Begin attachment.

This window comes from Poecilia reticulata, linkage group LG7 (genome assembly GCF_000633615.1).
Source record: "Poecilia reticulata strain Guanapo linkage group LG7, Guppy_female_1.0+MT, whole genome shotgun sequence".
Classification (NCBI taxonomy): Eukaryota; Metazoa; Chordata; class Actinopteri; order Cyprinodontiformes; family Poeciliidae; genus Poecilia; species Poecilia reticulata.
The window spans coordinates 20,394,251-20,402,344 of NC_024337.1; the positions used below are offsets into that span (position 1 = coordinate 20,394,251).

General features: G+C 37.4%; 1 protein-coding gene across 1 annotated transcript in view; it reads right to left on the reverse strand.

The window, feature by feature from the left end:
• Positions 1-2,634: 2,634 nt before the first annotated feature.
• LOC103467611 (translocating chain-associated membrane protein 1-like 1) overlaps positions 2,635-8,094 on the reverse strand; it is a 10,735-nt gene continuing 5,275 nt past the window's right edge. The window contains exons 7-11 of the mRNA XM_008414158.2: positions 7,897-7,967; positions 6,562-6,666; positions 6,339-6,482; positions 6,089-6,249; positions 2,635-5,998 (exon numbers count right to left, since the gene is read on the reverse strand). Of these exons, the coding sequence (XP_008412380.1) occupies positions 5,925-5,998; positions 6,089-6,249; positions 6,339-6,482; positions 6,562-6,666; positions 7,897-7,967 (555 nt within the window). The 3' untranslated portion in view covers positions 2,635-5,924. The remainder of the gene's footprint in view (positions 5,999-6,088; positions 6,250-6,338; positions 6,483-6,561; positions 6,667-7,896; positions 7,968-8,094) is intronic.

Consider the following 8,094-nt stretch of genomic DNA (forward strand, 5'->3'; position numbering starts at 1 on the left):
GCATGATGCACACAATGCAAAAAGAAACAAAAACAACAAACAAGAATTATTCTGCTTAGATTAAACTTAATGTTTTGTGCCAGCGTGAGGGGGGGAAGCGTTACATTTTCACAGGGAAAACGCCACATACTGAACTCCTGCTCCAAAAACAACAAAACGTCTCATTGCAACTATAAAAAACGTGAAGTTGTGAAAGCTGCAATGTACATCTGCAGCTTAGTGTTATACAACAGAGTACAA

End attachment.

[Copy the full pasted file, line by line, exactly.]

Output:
This window comes from Poecilia reticulata, linkage group LG7 (genome assembly GCF_000633615.1).
Source record: "Poecilia reticulata strain Guanapo linkage group LG7, Guppy_female_1.0+MT, whole genome shotgun sequence".
Classification (NCBI taxonomy): Eukaryota; Metazoa; Chordata; class Actinopteri; order Cyprinodontiformes; family Poeciliidae; genus Poecilia; species Poecilia reticulata.
The window spans coordinates 20,394,251-20,402,344 of NC_024337.1; the positions used below are offsets into that span (position 1 = coordinate 20,394,251).

General features: G+C 37.4%; 1 protein-coding gene across 1 annotated transcript in view; it reads right to left on the reverse strand.

The window, feature by feature from the left end:
• Positions 1-2,634: 2,634 nt before the first annotated feature.
• LOC103467611 (translocating chain-associated membrane protein 1-like 1) overlaps positions 2,635-8,094 on the reverse strand; it is a 10,735-nt gene continuing 5,275 nt past the window's right edge. The window contains exons 7-11 of the mRNA XM_008414158.2: positions 7,897-7,967; positions 6,562-6,666; positions 6,339-6,482; positions 6,089-6,249; positions 2,635-5,998 (exon numbers count right to left, since the gene is read on the reverse strand). Of these exons, the coding sequence (XP_008412380.1) occupies positions 5,925-5,998; positions 6,089-6,249; positions 6,339-6,482; positions 6,562-6,666; positions 7,897-7,967 (555 nt within the window). The 3' untranslated portion in view covers positions 2,635-5,924. The remainder of the gene's footprint in view (positions 5,999-6,088; positions 6,250-6,338; positions 6,483-6,561; positions 6,667-7,896; positions 7,968-8,094) is intronic.

Consider the following 8,094-nt stretch of genomic DNA (forward strand, 5'->3'; position numbering starts at 1 on the left):
GCATGATGCACACAATGCAAAAAGAAACAAAAACAACAAACAAGAATTATTCTGCTTAGATTAAACTTAATGTTTTGTGCCAGCGTGAGGGGGGGAAGCGTTACATTTTCACAGGGAAAACGCCACATACTGAACTCCTGCTCCAAAAACAACAAAACGTCTCATTGCAACTATAAAAAACGTGAAGTTGTGAAAGCTGCAATGTACATCTGCAGCTTAGTGTTATACAACAGAGTACAA